Biochemical Test of Lactobacillus spp.


Lactobacillus spp. is a group of gram-positive, rod-shaped bacteria that belong to the lactic acid bacteria (LAB) family. They are widely distributed in nature and can be found in various habitats, such as the human and animal gastrointestinal tract, oral cavity, vagina, fermented foods, and plant materials. They are also used as probiotics, starter cultures, and bio-preservatives in the food industry.

Lactobacillus spp. have some common characteristics that distinguish them from other bacteria. Some of these are:

  • They are facultative anaerobes, meaning they can grow in the presence or absence of oxygen.
  • They produce lactic acid as the main end product of carbohydrate fermentation, which lowers the pH of their environment and inhibits the growth of pathogens and spoilage microorganisms.
  • They have a complex nutritional requirement and need various vitamins, amino acids, peptides, and minerals for growth.
  • They are catalase-negative, meaning they do not produce the enzyme catalase that breaks down hydrogen peroxide into water and oxygen.
  • They are non-spore-forming, meaning they do not form resistant structures that can survive harsh conditions.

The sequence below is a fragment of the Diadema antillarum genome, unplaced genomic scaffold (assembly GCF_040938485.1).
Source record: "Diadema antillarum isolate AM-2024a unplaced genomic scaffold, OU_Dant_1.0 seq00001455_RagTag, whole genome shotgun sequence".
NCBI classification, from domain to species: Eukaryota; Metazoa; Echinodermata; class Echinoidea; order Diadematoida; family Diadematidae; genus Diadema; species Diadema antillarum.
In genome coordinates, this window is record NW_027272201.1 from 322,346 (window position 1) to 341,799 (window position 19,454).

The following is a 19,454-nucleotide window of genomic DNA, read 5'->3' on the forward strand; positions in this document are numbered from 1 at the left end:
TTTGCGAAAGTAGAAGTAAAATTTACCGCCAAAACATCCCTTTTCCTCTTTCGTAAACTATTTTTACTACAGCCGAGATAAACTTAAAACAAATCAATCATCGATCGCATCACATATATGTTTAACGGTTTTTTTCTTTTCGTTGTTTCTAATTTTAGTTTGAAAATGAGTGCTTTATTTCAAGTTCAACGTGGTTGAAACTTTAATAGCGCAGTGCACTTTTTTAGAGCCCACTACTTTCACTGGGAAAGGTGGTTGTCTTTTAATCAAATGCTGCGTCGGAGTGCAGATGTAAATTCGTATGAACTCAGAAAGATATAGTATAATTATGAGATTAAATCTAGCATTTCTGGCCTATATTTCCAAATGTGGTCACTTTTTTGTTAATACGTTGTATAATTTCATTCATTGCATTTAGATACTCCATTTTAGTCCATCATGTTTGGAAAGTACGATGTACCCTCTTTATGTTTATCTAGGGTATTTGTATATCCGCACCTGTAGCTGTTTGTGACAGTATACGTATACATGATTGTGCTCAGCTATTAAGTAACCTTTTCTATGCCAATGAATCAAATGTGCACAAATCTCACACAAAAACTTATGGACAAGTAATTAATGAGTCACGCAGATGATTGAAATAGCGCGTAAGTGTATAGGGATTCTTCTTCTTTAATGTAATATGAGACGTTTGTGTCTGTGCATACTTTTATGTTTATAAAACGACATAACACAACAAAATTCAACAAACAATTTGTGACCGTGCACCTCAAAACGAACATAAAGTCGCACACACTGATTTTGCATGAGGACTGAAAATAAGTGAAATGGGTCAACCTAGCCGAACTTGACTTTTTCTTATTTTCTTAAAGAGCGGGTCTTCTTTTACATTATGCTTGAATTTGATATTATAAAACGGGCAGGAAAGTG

• They are generally non-motile, meaning they do not have flagella or other structures that enable movement.

Lactobacillus spp. can be classified into different species based on their phenotypic and genotypic characteristics. Some of the commonly used methods for the identification and differentiation of Lactobacillus spp. Are:

  • Morphological observation: The shape, size, arrangement, and staining properties of the bacterial cells can be observed under a microscope.
  • Biochemical tests: The ability of the bacteria to ferment different carbohydrates, produce gas, hydrolyze certain substrates, and utilize specific compounds can be tested using various media and reagents.
  • Molecular methods: The genetic material of the bacteria can be analyzed using techniques such as polymerase chain reaction (PCR), DNA sequencing, DNA hybridization, and ribotyping.

In this article, we will focus on some of the biochemical tests that can be used to identify and characterize Lactobacillus spp. These tests include:

  • Fermentation of L. acidophilus
  • Enzymatic reactions of Lactobacillus spp.

These tests will help us understand the metabolic capabilities and physiological functions of Lactobacillus spp., as well as their potential applications in food and health.